No need to get snippy. I already said that people take them offshore-people take just about anything offshore. I do own a boat, it actually says right there under my display name. I have not owned a Jeanneau but I have been aboard them and did not like them. I'm trying to offer advice which is always compromised by an amount of prejudice and subjectivity. It's up to you whether or not to take offense. I'm glad you enjoy your boat, in the end that counts for a lot.

PS: I second the recommendation for a Pacific Seacraft 34!
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Old 23-12-2015, 10:28   #25
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Re: New to sailing.Live aboard advice? :)

Quote:
Originally Posted by goat View Post
A forum member is selling his PSC 34 at a huge discount. I hate the thought of prospering at someone's misfortune, but it's worth a look. He posted this over on SN.

Disclaimer; I am biased towards Pacific Seacrafts

goat

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Wow! Too bad for Cheoah! That deal will be very hard to beat.
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Old 23-12-2015, 10:28   #26
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Re: New to sailing.Live aboard advice? :)

I also recommending the Pacific Seacraft 31 or 34. I don't have experience with these boats but I have been researching every boat made. The 34 is my personal choice. The 31 a close second but a little less desirable for 2 people and a dog.
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Old 23-12-2015, 10:29   #27
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Re: New to sailing.Live aboard advice? :)

I agree, Pacific Seacraft's are one of my absolute favorites.
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Old 23-12-2015, 10:40   #28
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Re: New to sailing.Live aboard advice? :)

Ebourg,

The freestanding masts have no wires, spreaders etc etc so it is easier
than a rigged, keel stepped mast. It is also much much lighter and can be done with a spinnaker halyard off another boat alongside.
This said, I only have experience with 2 deck stepped masts in tabernacles.
Quite difficult to do regularly for a bridge. Even on a 30ft ultralight racer
that I owned, complete with A frame etc. Worse on a Westsail 32.
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Old 23-12-2015, 11:04   #29
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Re: New to sailing.Live aboard advice? :)

Y do u think sabers don't build boats anymore...they r junk
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Old 23-12-2015, 11:50   #30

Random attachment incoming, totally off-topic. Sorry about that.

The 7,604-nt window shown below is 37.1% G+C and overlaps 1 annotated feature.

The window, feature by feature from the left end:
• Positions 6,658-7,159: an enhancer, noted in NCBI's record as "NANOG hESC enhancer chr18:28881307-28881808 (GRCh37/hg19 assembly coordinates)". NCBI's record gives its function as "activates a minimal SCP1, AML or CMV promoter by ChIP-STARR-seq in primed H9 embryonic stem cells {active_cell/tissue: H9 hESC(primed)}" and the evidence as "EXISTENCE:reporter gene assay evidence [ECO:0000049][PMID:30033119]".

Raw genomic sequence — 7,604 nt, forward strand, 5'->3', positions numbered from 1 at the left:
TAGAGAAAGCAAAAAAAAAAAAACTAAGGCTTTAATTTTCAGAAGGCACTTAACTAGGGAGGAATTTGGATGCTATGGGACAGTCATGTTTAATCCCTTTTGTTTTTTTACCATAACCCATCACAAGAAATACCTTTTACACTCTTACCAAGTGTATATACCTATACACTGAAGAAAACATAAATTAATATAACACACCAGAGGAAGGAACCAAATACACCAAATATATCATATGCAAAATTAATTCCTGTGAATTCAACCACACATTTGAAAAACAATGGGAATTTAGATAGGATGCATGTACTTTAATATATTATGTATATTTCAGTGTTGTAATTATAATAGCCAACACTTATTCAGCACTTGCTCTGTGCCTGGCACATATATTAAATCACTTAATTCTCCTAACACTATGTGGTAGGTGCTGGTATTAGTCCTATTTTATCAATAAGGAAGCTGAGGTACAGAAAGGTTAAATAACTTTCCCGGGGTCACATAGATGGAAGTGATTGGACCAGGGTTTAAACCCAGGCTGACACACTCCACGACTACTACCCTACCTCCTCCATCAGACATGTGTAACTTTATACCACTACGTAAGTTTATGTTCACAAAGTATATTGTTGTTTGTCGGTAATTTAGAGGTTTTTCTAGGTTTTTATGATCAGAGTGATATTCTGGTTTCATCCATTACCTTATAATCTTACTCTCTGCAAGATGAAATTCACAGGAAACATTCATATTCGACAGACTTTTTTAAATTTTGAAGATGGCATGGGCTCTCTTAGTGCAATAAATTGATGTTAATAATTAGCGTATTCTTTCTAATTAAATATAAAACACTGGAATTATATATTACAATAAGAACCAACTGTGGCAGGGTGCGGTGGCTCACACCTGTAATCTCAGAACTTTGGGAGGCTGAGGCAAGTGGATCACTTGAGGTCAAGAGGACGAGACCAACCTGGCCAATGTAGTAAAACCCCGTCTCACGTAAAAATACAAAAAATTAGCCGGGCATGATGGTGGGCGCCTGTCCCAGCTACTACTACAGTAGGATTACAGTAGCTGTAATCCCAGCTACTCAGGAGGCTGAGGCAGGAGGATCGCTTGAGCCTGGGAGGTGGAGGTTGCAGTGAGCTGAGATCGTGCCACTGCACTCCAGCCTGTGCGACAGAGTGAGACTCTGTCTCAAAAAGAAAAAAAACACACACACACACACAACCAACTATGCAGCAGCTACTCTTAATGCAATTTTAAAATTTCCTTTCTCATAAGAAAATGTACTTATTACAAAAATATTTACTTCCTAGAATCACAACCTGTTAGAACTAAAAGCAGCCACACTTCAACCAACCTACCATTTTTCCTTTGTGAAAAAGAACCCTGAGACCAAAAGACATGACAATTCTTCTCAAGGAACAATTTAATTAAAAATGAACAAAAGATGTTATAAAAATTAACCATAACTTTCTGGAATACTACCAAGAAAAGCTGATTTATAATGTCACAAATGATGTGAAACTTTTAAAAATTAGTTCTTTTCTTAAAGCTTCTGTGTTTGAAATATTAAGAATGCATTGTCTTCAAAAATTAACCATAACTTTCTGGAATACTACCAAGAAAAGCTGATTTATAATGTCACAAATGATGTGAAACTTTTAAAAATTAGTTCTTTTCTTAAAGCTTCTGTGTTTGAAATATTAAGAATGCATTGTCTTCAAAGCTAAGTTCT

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Re: New to sailing.Live aboard advice? :)

Sounds like you are considering very adequate boats.

I am currently in Hawaii. Sailed here in an Islander 36 from Mexico. Still on my way to the South Pacific, then on to Asia.

The part that jumps out at me is that you are new to sailing, and you want to do a voyage single handed. Maybe you just wants boat that is easy to singlehand. We all want that. My own boat is set up for singlehanding as much as I know how to set it up. So you're good. But if you want to actually singlehand, then I'm sure that you won't want to be single handing a boat while you are still new to sailing.

I will say this as appropriately as I know how to.
Many sailors consider singlehanding to be poor seamanship, regardless of how you word it.
I'm sure that I will be lamblasted for saying that, so lamblasters be advised that I didn't just make that up.

One of the traps that many sailors fall victim to is "the idea". The idea that you will need this or that. The idea that you will be doing things that you have dreamed of.
All very possible, but marinas and mooring fields and anchorages and boatyards are full of dreams that just couldn't come together.

It is not my intention to discourage you. Quite the opposite. I have met so many that are fulfilling those dreams as well. But there are many more who have no idea what they are up against, or when they find out what they are up against, say.....
"Oh nevermind".

I do not think for an instant that you are one of those. I am saying all of this in hopes that you will go slowly so that you don't become one of those.

BTW. I just aquired a Hans Christian 38T that was someone's dream. Sat for 20 years. I have decided not to keep it and go through all of the work to bring it up to what I have now. So any interested parties please PM me. I won't mention a price here, but I picked it up cheap enough to keep the price very attractive.

Any lamblasters, ..... Oh nevermind.